Recycling solid materials and people
In Brasilia, Brazil, the 12th Festival of Garbage and Citizenship: Recycling for a Better World was celebrated from October 28th to 30th. There were more than one thousand collectors of recyclable materials taken from city garbage dumps, who had come from all corners of the country. I could participate emotionally, because for many years I have accompanied those who recycle materials taken from the great garbage dump of Petropolis.
Seeing the multitude that filled an immense room, embracing and meeting each other for the first time or finding each other again, happy and festive, in simple clothing, the great majority Afro-descendants, I asked myself: Who are they? Where do the come from? And it seemed that I could listen to an inner voice, like the one in the book of the Apocalypse, chapter 7,13 that said: “These are those who come from the great tribulation”, the survivors of the hard struggle for life, honored because, valiant and victorious, they often confront arduous struggles alone, to earn sustenance for their families and themselves.
In Brazil there are between eight hundred thousand and one million men and women who recycle recyclable solid materials. The increased consumption produces many recyclable residues of all types, organics and solids, such as cardboard, plastics, aluminum and glass. It is estimated that each Brazilian produces one kilogram of garbage every day, especially in the urban centers. According to the IBGE of 2008, 50% of municipalities (5507) have open space garbage dumps. There, thousands of persons, from children to the elderly, gather and select what they can, including food. That activity is extremely dangerous, because many infectious-contagious diseases can be contracted. I have seen people competing with pigs and vultures, in scenes of great inhumanity. They are the result of the society of consumerism and waste, that has not learned to live by the four “rs”: reduce, refuse, repair and recycle.
The worst inhumanity is not being garbage recyclers and to have to live on what others throw away, but the stigma attached to these workers, who are often considered beggars and vagabonds.
At first they were totally invisible. Nobody looked at them, nor were given the slightest consideration. Later on, with the growth of their awareness, they introduced themselves as workers, who, by collecting thousands of kilograms of garbage, performed an important function: keeping the cities clean and preventing street flooding. Finally, they started organizing themselves into cooperatives and associations, and saw themselves as citizens and agents of social and environmental transformation. They gained visibility and recognition. From June 4th to 6th, 2001, they realized in Brasilia the 1st National Congress of Women and Men Recyclers, with the participation of 1600 persons. There was launched The Letter from Brasilia, where they established their identity and asserted important rights.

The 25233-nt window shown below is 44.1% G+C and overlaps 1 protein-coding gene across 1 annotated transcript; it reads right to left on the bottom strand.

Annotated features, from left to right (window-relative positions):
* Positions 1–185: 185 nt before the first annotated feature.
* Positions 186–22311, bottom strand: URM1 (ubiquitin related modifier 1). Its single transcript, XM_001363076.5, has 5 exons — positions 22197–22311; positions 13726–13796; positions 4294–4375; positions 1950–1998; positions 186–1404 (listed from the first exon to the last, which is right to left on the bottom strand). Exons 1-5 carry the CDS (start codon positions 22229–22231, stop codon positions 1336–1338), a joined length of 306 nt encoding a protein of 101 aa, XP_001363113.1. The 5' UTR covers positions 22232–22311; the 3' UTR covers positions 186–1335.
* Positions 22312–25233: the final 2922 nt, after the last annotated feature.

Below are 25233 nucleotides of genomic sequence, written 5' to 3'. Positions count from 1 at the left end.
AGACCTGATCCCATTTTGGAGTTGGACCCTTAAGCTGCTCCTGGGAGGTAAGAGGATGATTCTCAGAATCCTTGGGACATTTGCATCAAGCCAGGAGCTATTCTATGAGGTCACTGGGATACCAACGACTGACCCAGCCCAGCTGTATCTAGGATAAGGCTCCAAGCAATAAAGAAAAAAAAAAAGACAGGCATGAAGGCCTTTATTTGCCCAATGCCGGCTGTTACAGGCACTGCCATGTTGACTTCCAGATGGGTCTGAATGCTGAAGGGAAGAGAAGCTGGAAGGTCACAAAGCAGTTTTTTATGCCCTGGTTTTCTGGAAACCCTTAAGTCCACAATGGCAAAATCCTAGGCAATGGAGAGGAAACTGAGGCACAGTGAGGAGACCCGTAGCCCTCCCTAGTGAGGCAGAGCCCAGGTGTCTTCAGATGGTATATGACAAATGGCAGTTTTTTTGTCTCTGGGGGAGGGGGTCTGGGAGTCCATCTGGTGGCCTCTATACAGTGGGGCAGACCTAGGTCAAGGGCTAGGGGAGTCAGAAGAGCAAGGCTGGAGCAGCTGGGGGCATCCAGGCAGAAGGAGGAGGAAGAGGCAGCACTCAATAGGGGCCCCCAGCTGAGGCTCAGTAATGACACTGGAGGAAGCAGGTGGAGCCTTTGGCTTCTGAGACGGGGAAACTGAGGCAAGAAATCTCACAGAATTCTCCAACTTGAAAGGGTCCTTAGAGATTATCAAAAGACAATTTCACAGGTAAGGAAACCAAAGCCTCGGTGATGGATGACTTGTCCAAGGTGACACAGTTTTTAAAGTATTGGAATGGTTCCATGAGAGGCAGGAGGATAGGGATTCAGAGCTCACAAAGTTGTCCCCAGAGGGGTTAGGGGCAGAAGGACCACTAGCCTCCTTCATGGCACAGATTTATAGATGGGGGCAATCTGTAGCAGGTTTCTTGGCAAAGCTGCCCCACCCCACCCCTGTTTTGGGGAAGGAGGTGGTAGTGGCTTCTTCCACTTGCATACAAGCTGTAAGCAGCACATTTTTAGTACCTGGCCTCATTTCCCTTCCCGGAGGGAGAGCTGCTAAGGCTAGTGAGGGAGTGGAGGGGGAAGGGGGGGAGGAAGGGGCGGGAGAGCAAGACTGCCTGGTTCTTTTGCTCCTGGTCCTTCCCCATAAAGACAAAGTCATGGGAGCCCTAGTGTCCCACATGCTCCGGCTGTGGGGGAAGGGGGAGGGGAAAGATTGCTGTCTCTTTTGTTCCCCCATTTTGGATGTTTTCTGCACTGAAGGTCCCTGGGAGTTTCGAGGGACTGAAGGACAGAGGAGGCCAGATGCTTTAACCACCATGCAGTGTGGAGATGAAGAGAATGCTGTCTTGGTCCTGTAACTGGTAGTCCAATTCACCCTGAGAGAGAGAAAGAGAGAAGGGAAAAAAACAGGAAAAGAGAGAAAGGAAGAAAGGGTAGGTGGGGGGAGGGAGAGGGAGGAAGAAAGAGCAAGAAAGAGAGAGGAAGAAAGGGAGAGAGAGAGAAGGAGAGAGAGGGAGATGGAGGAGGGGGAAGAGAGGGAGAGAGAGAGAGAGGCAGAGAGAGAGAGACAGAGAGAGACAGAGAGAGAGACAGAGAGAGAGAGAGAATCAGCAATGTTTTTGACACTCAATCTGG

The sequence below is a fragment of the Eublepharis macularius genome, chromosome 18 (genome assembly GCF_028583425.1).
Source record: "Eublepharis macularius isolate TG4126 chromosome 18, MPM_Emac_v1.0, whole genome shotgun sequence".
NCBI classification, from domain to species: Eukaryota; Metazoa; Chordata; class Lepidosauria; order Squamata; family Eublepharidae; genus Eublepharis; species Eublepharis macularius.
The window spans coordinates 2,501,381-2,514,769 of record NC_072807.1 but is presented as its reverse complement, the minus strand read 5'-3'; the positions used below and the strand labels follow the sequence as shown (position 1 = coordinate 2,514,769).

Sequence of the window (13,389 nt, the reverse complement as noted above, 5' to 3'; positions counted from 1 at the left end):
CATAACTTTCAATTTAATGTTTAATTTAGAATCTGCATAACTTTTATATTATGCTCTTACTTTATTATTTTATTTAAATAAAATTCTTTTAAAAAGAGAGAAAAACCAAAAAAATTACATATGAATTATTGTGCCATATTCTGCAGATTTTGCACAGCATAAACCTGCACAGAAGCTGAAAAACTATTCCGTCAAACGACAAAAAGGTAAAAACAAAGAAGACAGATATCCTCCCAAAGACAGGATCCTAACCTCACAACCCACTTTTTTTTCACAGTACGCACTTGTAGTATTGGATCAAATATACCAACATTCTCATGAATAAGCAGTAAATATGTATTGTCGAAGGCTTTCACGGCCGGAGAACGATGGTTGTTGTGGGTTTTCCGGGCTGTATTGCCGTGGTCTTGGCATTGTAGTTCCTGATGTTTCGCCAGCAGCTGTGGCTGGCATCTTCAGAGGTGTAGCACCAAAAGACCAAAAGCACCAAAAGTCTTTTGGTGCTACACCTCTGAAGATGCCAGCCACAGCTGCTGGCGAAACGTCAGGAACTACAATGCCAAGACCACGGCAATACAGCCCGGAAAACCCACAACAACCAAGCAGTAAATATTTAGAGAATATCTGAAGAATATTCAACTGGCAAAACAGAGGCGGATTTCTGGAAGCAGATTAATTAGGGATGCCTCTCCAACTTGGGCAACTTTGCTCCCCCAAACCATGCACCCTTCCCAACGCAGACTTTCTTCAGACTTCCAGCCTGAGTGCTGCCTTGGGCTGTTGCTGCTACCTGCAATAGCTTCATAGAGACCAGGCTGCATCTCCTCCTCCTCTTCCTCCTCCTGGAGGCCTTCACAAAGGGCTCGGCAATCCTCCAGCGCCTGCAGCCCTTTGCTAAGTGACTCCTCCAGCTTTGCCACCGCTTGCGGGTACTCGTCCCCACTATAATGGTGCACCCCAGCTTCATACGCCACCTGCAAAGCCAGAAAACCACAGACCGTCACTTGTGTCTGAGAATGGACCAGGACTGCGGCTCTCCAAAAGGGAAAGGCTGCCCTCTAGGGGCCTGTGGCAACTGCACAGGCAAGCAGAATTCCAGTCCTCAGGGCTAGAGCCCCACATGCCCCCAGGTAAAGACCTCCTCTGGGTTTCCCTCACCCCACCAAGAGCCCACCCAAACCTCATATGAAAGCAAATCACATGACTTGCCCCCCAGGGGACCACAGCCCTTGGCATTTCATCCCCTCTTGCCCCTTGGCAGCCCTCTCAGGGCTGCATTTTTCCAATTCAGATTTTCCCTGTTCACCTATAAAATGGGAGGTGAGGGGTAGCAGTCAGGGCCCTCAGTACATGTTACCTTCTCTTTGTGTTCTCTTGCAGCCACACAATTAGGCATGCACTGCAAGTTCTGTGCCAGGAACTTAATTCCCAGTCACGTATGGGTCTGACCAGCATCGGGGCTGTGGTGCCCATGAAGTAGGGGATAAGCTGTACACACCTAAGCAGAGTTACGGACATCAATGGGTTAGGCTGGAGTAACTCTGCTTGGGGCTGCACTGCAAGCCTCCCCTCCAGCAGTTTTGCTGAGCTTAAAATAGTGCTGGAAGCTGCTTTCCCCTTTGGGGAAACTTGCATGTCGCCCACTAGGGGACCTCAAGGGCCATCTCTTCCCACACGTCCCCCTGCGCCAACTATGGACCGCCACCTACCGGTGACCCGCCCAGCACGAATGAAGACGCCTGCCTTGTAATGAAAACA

There was a noteworthy March in Brasilia in 2006, of 1200 people, who occupied the Square of the Three Powers, demanding their rights and public policies respecting their labors. These were won in 2009 with the Cataforte Program, that was funded on July 31, 2013, with 200 million reales set aside for the work of collecting recyclable materials, with large storehouses and transport trucks. Such measures, along with pressure on governmental entities, are in large part due to the personal interest of the Minister of the General Secretary of the Presidency, Gilberto Carvalho, who always supported the recyclers’ cause. In Brasilia, on October 30, 2013, on the occasion of the 12th Garbage and Citizenship Festival, in his name and in the name of President Dilma Rousseff, he renewed the commitment to strengthening the recyclers’ cooperatives and associations that had been and would be formed.
The 4th Festival, which took place from September 5th to 9th, 2005, was well noted, with the presence of President Lula and Danielle Mitterand, the widow of the deceased French President. The emphasis was on their basic human rights, and providing the necessary resources for the decent and secure gathering and selecting of the garbage. An electric vehicle for recyclers, which could transport up to three tons of material for eight hours a day, was introduced there by the Itaipu Binational.
The great struggle of these workers is to keep the large enterprises, that have discovered that gathering garbage is a highly profitable business, from colluding with the public authorities to take over the services the recyclers offer, thus robbing them of their sustenance and sending them back into insecurity. The enterprises can only legitimize themselves by integrating the recyclers, without taking away the values that characterize them, such as solidarian coexistence and the bonds that come from the common belonging they have developed.
Yes, they come from the great Brazilian tribulation. They recycle not only solid materials, but people, to the extent that together they build their autonomy, rescue their dignity, and insert themselves into society as true “prophets of ecology,” and as citizens who think, debate their problems, decide their common struggles and make themselves indispensable within the type of society we have created. They deserve respect, appreciation and our full support.
Free translation from the Spanish sent by
Melina Alfaro, email@example.com,
done at REFUGIO DEL RIO GRANDE, Texas, EE.UU.